Ellis is listed as a running back and kick returner on the roster, making the transition from wide receiver during spring practice, but I refuse to believe he won’t also be used as a receiver in 2020 at least a little bit. Maybe he’ll make an impact as a third-down/pass-catching back. He popped as a true freshman, showing the potential to be one of the Hoosiers’ more dynamic offensive weapons and potentially the heir apparent to Philyor as IU’s go-to guy.
He caught 16 passes for 173 yards (10.8 ypc) and ran the ball nine times for 53 yards (5.9 ypc) in 2019. His best performance came on the road at Penn State where he caught the ball seven times for 85 yards.
Hopefully, his volume will go up in 2020 and his number of big plays will as well.
Grab-bag of potential new contributors
Those four returners aside, there are plenty of options on the roster who could step up and fill in as WR4 or WR5.
Jacolby Hewitt was unable to get on the field last season due to an ACL injury he suffered during the preseason and he redshirted the year before, but he was a three-star receiver coming out of high school and has a little bit of size at 6-1, 202 pounds. So he could get a chance this season.
We didn’t get a chance to see Jordan Jakes last year either as he redshirted as a freshman, but he’s got something that no other option in IU’s receiving corps can match — a 6-5, 214-pound frame. Jakes was a three-star recruit who chose IU over offers from Michigan, Michigan State and North Carolina among others. He also competed in track and field as a high-schooler in hurdles events, the high jump and the 400-meter dash.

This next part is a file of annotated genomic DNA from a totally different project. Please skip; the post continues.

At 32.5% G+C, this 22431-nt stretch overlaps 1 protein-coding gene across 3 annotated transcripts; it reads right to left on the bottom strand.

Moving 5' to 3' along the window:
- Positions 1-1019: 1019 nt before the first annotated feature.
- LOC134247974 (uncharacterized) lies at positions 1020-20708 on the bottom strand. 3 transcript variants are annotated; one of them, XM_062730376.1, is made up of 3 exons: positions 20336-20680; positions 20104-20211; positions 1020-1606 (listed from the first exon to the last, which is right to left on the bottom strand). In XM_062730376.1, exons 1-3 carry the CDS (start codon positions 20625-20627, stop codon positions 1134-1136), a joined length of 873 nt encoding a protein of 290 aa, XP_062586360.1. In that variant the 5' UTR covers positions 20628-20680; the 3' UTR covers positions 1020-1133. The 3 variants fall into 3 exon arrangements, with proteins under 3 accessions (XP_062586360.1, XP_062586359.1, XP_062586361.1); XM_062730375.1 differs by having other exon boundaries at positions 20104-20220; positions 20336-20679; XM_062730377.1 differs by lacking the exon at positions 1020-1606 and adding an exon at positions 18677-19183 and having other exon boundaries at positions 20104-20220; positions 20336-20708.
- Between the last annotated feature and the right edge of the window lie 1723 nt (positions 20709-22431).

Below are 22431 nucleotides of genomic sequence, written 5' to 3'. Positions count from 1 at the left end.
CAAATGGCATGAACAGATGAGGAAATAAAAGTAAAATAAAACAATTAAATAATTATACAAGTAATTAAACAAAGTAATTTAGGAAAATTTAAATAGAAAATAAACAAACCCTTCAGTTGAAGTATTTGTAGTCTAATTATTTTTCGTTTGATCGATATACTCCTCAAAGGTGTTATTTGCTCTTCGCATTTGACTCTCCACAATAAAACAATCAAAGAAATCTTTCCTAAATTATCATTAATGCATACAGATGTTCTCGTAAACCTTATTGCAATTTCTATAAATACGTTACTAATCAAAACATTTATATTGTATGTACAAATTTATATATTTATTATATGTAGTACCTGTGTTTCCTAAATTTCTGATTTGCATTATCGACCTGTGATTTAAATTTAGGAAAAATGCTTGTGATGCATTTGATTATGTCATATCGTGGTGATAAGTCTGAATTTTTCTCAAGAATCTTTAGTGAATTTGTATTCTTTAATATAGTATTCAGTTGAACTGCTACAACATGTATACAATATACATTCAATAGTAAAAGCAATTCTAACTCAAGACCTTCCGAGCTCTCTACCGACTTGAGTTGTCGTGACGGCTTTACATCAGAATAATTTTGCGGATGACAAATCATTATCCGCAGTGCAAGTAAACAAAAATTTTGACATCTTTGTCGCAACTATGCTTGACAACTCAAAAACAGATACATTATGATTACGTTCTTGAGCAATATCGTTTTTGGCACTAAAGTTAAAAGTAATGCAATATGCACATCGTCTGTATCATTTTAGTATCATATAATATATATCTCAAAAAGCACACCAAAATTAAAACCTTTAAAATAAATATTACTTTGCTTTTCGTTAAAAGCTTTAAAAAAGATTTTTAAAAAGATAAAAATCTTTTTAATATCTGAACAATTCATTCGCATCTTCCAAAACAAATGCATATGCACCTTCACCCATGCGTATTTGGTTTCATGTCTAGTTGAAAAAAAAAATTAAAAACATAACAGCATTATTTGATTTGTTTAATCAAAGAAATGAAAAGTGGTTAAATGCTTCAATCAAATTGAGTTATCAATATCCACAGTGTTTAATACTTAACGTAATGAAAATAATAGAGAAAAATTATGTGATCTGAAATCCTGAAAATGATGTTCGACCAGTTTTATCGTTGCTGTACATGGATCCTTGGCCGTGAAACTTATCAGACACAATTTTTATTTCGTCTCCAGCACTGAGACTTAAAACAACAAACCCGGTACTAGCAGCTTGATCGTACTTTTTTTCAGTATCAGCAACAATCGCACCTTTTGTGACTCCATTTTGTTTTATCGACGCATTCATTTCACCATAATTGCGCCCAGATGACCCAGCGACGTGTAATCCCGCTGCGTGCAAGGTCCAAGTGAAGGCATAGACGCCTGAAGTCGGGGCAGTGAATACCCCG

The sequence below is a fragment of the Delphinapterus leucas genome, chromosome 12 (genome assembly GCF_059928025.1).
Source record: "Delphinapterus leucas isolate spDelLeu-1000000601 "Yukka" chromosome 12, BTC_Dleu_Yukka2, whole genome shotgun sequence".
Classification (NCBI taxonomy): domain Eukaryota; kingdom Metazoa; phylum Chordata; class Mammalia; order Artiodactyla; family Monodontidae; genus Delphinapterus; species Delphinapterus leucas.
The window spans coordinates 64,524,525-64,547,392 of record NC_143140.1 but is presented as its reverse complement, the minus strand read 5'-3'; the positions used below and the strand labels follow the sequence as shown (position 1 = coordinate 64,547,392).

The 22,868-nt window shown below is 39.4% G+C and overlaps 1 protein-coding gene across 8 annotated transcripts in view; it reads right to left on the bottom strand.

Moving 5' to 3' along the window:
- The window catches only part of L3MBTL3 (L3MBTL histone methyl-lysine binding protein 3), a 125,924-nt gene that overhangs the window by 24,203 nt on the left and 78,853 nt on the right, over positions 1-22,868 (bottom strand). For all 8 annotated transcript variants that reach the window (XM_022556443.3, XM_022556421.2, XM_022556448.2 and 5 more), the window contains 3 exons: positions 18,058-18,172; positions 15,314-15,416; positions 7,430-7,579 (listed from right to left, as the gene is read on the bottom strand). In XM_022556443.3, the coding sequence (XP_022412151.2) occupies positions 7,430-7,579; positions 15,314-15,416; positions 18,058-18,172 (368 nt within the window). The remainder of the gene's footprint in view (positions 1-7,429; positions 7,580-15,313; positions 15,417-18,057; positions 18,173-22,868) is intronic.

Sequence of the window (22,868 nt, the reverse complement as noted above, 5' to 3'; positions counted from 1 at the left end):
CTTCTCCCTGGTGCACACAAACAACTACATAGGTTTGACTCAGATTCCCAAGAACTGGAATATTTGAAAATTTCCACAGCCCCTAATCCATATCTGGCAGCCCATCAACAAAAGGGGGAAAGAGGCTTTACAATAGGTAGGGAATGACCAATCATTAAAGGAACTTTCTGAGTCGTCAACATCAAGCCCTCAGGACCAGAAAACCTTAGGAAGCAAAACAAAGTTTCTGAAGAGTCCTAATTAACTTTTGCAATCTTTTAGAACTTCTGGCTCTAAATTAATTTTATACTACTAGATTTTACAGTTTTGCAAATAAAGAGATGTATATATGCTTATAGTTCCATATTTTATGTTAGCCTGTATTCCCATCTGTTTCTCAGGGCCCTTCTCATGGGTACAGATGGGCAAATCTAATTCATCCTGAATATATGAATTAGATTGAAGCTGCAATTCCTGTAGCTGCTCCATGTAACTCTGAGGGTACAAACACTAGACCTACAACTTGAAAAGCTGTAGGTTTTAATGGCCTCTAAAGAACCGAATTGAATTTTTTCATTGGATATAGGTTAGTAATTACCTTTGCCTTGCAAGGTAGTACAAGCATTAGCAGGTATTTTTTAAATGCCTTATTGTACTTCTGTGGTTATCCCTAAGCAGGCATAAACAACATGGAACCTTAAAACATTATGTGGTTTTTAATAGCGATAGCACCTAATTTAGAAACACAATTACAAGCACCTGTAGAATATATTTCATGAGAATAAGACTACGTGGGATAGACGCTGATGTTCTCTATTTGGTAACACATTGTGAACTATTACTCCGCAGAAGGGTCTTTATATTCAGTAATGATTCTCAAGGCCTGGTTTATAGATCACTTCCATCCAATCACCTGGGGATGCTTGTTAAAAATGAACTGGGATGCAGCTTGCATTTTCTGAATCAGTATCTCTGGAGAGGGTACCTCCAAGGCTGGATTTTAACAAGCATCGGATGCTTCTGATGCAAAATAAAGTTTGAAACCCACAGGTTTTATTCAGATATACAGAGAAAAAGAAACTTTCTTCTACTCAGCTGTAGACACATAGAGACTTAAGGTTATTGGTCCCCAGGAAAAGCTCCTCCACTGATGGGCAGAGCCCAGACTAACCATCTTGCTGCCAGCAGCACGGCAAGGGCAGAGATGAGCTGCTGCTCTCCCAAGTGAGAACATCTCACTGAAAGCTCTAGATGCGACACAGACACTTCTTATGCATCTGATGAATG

Jakes’ classmate Da’Shaun Brown also redshirted last season. He is a former three-star recruit who was once ranked as the No. 1 athlete recruit in Wisconsin by Rivals — he played quarterback and defensive back in high school. Last season, Brown was a two-time offensive scout team player of the week for the Hoosiers and his 6-2, 189-pounds frame could allow him to play both as a split and a slot if he can work his way onto the field in 2020.